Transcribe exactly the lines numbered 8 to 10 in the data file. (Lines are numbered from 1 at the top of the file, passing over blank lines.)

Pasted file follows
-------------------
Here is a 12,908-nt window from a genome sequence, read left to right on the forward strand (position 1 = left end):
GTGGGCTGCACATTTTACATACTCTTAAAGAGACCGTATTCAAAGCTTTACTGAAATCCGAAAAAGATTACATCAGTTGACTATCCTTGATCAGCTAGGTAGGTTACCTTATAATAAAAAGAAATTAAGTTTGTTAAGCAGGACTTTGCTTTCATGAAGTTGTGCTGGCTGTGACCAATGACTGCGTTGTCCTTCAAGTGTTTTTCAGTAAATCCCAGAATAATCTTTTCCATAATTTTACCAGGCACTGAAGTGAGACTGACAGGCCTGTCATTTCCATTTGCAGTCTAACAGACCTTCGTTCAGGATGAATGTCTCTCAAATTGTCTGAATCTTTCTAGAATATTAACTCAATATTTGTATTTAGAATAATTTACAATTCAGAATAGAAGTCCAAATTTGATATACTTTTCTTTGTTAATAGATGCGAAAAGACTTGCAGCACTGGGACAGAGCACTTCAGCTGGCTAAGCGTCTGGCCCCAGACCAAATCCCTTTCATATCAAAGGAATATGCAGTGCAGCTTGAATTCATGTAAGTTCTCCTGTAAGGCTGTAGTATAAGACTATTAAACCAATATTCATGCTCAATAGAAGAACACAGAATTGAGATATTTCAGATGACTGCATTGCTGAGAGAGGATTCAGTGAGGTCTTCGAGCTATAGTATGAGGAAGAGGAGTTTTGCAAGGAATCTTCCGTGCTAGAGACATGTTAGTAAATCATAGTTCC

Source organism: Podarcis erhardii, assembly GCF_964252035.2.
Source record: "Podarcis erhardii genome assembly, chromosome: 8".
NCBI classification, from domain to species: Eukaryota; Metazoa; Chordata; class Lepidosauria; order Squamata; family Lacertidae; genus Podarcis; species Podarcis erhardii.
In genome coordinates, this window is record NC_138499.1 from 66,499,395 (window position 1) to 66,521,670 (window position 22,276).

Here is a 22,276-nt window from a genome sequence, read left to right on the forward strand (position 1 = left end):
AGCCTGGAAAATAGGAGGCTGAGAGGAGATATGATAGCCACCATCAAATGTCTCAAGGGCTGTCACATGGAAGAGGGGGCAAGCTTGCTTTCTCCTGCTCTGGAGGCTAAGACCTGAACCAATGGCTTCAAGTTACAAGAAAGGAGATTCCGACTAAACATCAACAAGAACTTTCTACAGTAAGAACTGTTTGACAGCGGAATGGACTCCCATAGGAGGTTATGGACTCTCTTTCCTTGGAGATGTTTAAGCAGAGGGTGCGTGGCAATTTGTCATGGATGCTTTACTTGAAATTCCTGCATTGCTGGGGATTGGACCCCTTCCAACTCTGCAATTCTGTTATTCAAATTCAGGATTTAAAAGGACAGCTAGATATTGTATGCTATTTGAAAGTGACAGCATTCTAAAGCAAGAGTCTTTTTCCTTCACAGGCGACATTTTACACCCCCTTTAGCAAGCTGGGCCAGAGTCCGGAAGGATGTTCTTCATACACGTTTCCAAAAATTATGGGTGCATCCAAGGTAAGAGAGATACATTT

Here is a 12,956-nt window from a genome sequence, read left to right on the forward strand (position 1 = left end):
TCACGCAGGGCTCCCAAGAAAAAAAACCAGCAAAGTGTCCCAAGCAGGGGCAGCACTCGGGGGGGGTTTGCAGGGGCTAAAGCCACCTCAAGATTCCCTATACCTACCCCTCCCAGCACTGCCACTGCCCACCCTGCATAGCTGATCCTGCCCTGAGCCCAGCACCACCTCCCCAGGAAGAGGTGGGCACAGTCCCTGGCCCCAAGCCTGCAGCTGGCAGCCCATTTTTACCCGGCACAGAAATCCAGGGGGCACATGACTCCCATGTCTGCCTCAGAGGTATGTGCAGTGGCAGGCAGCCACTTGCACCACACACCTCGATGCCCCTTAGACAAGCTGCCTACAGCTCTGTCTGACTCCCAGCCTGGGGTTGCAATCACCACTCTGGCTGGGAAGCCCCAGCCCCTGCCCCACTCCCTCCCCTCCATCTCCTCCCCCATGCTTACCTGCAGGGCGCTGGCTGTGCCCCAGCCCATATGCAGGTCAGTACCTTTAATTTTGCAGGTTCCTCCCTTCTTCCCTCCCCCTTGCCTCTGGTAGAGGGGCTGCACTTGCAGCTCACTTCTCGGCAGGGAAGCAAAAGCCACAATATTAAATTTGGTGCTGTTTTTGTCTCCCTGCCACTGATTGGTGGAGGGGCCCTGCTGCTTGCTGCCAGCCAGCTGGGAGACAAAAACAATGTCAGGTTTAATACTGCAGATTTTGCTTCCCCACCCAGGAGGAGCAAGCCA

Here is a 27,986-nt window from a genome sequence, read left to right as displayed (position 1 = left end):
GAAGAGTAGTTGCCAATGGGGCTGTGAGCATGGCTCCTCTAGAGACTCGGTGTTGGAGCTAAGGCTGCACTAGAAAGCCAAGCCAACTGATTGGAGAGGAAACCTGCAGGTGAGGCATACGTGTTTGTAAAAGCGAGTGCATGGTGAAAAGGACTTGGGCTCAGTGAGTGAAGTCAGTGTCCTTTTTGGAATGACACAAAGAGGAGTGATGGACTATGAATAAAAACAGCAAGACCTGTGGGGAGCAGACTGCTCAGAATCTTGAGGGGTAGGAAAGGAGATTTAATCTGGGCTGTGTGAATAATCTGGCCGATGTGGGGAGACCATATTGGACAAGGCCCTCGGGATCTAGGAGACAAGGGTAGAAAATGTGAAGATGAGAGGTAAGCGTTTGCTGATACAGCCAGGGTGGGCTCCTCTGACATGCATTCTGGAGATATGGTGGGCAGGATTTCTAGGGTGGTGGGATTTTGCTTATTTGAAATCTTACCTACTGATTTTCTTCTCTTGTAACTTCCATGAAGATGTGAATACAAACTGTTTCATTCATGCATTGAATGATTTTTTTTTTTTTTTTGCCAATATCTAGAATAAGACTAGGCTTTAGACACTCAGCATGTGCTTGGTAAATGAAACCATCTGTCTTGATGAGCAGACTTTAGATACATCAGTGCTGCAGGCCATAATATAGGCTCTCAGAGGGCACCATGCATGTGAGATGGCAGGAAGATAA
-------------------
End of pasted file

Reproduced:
AGCCTGGAAAATAGGAGGCTGAGAGGAGATATGATAGCCACCATCAAATGTCTCAAGGGCTGTCACATGGAAGAGGGGGCAAGCTTGCTTTCTCCTGCTCTGGAGGCTAAGACCTGAACCAATGGCTTCAAGTTACAAGAAAGGAGATTCCGACTAAACATCAACAAGAACTTTCTACAGTAAGAACTGTTTGACAGCGGAATGGACTCCCATAGGAGGTTATGGACTCTCTTTCCTTGGAGATGTTTAAGCAGAGGGTGCGTGGCAATTTGTCATGGATGCTTTACTTGAAATTCCTGCATTGCTGGGGATTGGACCCCTTCCAACTCTGCAATTCTGTTATTCAAATTCAGGATTTAAAAGGACAGCTAGATATTGTATGCTATTTGAAAGTGACAGCATTCTAAAGCAAGAGTCTTTTTCCTTCACAGGCGACATTTTACACCCCCTTTAGCAAGCTGGGCCAGAGTCCGGAAGGATGTTCTTCATACACGTTTCCAAAAATTATGGGTGCATCCAAGGTAAGAGAGATACATTT

Here is a 12,956-nt window from a genome sequence, read left to right on the forward strand (position 1 = left end):
TCACGCAGGGCTCCCAAGAAAAAAAACCAGCAAAGTGTCCCAAGCAGGGGCAGCACTCGGGGGGGGTTTGCAGGGGCTAAAGCCACCTCAAGATTCCCTATACCTACCCCTCCCAGCACTGCCACTGCCCACCCTGCATAGCTGATCCTGCCCTGAGCCCAGCACCACCTCCCCAGGAAGAGGTGGGCACAGTCCCTGGCCCCAAGCCTGCAGCTGGCAGCCCATTTTTACCCGGCACAGAAATCCAGGGGGCACATGACTCCCATGTCTGCCTCAGAGGTATGTGCAGTGGCAGGCAGCCACTTGCACCACACACCTCGATGCCCCTTAGACAAGCTGCCTACAGCTCTGTCTGACTCCCAGCCTGGGGTTGCAATCACCACTCTGGCTGGGAAGCCCCAGCCCCTGCCCCACTCCCTCCCCTCCATCTCCTCCCCCATGCTTACCTGCAGGGCGCTGGCTGTGCCCCAGCCCATATGCAGGTCAGTACCTTTAATTTTGCAGGTTCCTCCCTTCTTCCCTCCCCCTTGCCTCTGGTAGAGGGGCTGCACTTGCAGCTCACTTCTCGGCAGGGAAGCAAAAGCCACAATATTAAATTTGGTGCTGTTTTTGTCTCCCTGCCACTGATTGGTGGAGGGGCCCTGCTGCTTGCTGCCAGCCAGCTGGGAGACAAAAACAATGTCAGGTTTAATACTGCAGATTTTGCTTCCCCACCCAGGAGGAGCAAGCCA